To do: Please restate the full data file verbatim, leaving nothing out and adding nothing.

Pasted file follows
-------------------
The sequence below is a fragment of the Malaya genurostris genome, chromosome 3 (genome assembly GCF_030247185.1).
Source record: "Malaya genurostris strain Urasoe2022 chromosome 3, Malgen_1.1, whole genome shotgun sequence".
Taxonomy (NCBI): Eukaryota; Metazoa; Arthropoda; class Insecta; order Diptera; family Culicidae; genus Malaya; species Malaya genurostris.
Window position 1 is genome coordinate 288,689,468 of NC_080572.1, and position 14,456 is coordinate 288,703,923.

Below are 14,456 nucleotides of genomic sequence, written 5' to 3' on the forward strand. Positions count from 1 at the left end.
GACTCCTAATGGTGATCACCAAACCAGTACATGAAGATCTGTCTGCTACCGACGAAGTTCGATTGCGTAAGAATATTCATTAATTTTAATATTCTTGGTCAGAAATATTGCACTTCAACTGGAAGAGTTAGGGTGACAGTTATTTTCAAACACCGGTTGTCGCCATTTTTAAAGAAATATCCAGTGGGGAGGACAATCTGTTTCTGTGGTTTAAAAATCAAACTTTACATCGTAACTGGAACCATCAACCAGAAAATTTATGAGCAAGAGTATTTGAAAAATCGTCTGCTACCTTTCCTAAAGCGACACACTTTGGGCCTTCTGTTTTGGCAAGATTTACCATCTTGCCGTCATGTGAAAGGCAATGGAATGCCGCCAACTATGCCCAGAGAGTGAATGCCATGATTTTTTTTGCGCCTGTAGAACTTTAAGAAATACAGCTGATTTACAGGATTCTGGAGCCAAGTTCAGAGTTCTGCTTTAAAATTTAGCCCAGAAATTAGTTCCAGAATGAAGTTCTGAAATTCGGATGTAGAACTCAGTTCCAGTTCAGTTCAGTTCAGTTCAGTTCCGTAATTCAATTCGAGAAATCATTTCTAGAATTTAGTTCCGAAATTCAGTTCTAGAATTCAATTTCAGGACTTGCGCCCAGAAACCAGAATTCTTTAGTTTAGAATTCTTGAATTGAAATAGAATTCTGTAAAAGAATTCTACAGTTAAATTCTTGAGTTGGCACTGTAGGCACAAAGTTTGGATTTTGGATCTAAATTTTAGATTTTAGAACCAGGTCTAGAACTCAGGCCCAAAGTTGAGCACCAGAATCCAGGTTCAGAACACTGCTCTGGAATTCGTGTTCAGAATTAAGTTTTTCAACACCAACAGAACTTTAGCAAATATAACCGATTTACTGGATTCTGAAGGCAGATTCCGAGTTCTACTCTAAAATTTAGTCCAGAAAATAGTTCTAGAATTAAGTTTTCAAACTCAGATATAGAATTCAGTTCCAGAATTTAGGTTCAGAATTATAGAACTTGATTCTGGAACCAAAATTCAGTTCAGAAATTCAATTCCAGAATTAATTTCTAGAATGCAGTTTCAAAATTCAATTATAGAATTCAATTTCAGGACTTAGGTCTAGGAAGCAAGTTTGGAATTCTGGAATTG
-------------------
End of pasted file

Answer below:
The sequence below is a fragment of the Malaya genurostris genome, chromosome 3 (genome assembly GCF_030247185.1).
Source record: "Malaya genurostris strain Urasoe2022 chromosome 3, Malgen_1.1, whole genome shotgun sequence".
Taxonomy (NCBI): Eukaryota; Metazoa; Arthropoda; class Insecta; order Diptera; family Culicidae; genus Malaya; species Malaya genurostris.
Window position 1 is genome coordinate 288,689,468 of NC_080572.1, and position 14,456 is coordinate 288,703,923.

Below are 14,456 nucleotides of genomic sequence, written 5' to 3' on the forward strand. Positions count from 1 at the left end.
GACTCCTAATGGTGATCACCAAACCAGTACATGAAGATCTGTCTGCTACCGACGAAGTTCGATTGCGTAAGAATATTCATTAATTTTAATATTCTTGGTCAGAAATATTGCACTTCAACTGGAAGAGTTAGGGTGACAGTTATTTTCAAACACCGGTTGTCGCCATTTTTAAAGAAATATCCAGTGGGGAGGACAATCTGTTTCTGTGGTTTAAAAATCAAACTTTACATCGTAACTGGAACCATCAACCAGAAAATTTATGAGCAAGAGTATTTGAAAAATCGTCTGCTACCTTTCCTAAAGCGACACACTTTGGGCCTTCTGTTTTGGCAAGATTTACCATCTTGCCGTCATGTGAAAGGCAATGGAATGCCGCCAACTATGCCCAGAGAGTGAATGCCATGATTTTTTTTGCGCCTGTAGAACTTTAAGAAATACAGCTGATTTACAGGATTCTGGAGCCAAGTTCAGAGTTCTGCTTTAAAATTTAGCCCAGAAATTAGTTCCAGAATGAAGTTCTGAAATTCGGATGTAGAACTCAGTTCCAGTTCAGTTCAGTTCAGTTCAGTTCCGTAATTCAATTCGAGAAATCATTTCTAGAATTTAGTTCCGAAATTCAGTTCTAGAATTCAATTTCAGGACTTGCGCCCAGAAACCAGAATTCTTTAGTTTAGAATTCTTGAATTGAAATAGAATTCTGTAAAAGAATTCTACAGTTAAATTCTTGAGTTGGCACTGTAGGCACAAAGTTTGGATTTTGGATCTAAATTTTAGATTTTAGAACCAGGTCTAGAACTCAGGCCCAAAGTTGAGCACCAGAATCCAGGTTCAGAACACTGCTCTGGAATTCGTGTTCAGAATTAAGTTTTTCAACACCAACAGAACTTTAGCAAATATAACCGATTTACTGGATTCTGAAGGCAGATTCCGAGTTCTACTCTAAAATTTAGTCCAGAAAATAGTTCTAGAATTAAGTTTTCAAACTCAGATATAGAATTCAGTTCCAGAATTTAGGTTCAGAATTATAGAACTTGATTCTGGAACCAAAATTCAGTTCAGAAATTCAATTCCAGAATTAATTTCTAGAATGCAGTTTCAAAATTCAATTATAGAATTCAATTTCAGGACTTAGGTCTAGGAAGCAAGTTTGGAATTCTGGAATTG